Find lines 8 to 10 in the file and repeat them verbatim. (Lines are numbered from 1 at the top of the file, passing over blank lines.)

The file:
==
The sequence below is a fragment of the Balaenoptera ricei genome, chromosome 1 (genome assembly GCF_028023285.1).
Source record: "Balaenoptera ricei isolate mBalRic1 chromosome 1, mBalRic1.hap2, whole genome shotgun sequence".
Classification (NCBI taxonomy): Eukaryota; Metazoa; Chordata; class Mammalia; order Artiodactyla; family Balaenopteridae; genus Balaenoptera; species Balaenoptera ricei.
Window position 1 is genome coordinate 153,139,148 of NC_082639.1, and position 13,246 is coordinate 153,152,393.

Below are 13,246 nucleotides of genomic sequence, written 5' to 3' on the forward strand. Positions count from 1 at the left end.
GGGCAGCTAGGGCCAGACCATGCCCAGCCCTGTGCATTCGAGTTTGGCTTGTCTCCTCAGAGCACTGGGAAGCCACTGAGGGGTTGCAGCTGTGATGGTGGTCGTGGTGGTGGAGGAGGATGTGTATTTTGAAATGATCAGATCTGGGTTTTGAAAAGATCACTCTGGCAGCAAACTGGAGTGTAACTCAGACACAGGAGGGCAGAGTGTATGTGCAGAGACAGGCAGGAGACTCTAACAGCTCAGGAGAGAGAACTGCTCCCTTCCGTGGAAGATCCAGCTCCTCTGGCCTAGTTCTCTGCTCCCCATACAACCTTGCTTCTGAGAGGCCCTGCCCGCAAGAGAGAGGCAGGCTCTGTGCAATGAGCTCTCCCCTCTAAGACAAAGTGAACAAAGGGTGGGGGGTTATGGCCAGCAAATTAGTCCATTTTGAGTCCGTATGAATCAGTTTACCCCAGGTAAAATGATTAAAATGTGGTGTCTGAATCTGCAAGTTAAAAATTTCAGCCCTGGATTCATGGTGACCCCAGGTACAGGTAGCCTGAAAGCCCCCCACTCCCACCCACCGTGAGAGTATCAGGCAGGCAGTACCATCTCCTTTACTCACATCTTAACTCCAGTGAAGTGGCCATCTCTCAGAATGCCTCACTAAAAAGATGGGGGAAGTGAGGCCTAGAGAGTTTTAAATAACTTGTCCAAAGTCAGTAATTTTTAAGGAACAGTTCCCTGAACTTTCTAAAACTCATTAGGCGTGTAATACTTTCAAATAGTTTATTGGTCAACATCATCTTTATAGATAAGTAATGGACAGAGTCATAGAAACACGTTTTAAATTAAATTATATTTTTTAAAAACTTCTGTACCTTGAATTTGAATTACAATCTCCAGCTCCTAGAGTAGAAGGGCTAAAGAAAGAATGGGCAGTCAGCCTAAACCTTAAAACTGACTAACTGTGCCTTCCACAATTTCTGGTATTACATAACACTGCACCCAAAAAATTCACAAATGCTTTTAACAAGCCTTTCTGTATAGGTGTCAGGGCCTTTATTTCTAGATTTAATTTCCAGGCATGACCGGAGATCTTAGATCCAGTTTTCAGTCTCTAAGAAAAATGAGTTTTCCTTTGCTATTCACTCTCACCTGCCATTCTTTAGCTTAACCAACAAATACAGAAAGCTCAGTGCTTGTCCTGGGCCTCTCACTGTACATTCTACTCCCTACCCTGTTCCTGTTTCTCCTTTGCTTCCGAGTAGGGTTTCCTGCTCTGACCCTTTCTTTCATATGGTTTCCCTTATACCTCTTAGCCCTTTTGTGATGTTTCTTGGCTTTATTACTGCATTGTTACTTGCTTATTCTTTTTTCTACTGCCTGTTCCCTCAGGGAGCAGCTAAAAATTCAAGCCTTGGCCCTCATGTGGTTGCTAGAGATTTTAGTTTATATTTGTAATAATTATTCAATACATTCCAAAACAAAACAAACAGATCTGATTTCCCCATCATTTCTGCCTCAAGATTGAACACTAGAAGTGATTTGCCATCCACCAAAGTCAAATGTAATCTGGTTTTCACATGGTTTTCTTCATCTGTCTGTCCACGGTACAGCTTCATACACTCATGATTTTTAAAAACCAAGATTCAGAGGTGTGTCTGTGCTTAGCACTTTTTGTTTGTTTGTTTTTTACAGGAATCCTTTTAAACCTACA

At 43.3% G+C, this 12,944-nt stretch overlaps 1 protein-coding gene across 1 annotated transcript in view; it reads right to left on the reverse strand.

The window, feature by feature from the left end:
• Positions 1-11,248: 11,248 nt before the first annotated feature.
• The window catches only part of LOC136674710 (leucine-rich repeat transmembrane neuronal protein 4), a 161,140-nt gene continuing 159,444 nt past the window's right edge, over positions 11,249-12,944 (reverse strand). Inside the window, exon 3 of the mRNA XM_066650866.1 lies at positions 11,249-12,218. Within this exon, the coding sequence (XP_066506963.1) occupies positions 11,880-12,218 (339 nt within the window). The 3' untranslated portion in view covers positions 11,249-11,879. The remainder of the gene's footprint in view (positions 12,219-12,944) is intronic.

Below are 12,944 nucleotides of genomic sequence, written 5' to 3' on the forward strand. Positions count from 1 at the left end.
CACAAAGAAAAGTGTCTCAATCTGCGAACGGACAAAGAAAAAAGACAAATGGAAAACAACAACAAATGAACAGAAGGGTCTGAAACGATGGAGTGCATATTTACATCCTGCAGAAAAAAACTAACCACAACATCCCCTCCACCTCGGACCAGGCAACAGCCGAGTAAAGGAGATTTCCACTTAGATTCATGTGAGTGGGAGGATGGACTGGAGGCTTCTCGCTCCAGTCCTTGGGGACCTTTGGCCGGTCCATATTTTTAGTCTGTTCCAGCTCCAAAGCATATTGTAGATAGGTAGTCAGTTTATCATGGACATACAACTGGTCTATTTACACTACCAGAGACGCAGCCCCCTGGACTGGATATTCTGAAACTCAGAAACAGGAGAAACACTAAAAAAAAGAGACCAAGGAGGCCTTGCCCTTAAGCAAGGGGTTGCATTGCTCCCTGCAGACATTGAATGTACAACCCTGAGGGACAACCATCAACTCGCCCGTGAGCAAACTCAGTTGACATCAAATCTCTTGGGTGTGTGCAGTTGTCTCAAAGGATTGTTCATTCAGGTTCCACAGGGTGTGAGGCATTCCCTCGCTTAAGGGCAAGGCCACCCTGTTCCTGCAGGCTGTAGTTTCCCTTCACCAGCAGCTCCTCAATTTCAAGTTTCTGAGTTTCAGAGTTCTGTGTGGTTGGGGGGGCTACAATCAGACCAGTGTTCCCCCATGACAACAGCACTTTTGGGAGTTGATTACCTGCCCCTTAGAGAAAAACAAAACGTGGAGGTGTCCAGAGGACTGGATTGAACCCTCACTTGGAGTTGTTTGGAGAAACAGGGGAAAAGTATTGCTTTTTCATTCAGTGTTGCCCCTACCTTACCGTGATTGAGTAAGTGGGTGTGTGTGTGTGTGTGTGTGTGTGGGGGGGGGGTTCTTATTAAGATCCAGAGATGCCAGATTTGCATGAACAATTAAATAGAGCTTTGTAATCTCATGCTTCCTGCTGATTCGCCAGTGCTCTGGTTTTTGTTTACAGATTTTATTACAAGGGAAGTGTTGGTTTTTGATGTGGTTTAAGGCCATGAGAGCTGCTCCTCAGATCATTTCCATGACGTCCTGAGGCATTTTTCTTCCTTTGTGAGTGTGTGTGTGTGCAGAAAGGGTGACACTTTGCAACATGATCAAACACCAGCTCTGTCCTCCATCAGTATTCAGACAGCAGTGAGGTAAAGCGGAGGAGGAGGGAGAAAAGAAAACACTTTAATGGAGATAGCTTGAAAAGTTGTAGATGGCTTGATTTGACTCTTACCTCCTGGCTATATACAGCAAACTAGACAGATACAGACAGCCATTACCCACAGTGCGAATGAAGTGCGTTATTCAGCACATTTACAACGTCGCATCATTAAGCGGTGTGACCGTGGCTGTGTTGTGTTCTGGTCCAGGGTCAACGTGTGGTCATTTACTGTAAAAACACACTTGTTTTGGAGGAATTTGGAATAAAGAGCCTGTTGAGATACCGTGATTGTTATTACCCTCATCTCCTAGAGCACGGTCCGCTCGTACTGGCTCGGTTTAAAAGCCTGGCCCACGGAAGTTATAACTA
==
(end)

The window, feature by feature from the left end:
• Positions 1-11,248: 11,248 nt before the first annotated feature.
• The window catches only part of LOC136674710 (leucine-rich repeat transmembrane neuronal protein 4), a 161,140-nt gene continuing 159,444 nt past the window's right edge, over positions 11,249-12,944 (reverse strand). Inside the window, exon 3 of the mRNA XM_066650866.1 lies at positions 11,249-12,218. Within this exon, the coding sequence (XP_066506963.1) occupies positions 11,880-12,218 (339 nt within the window). The 3' untranslated portion in view covers positions 11,249-11,879. The remainder of the gene's footprint in view (positions 12,219-12,944) is intronic.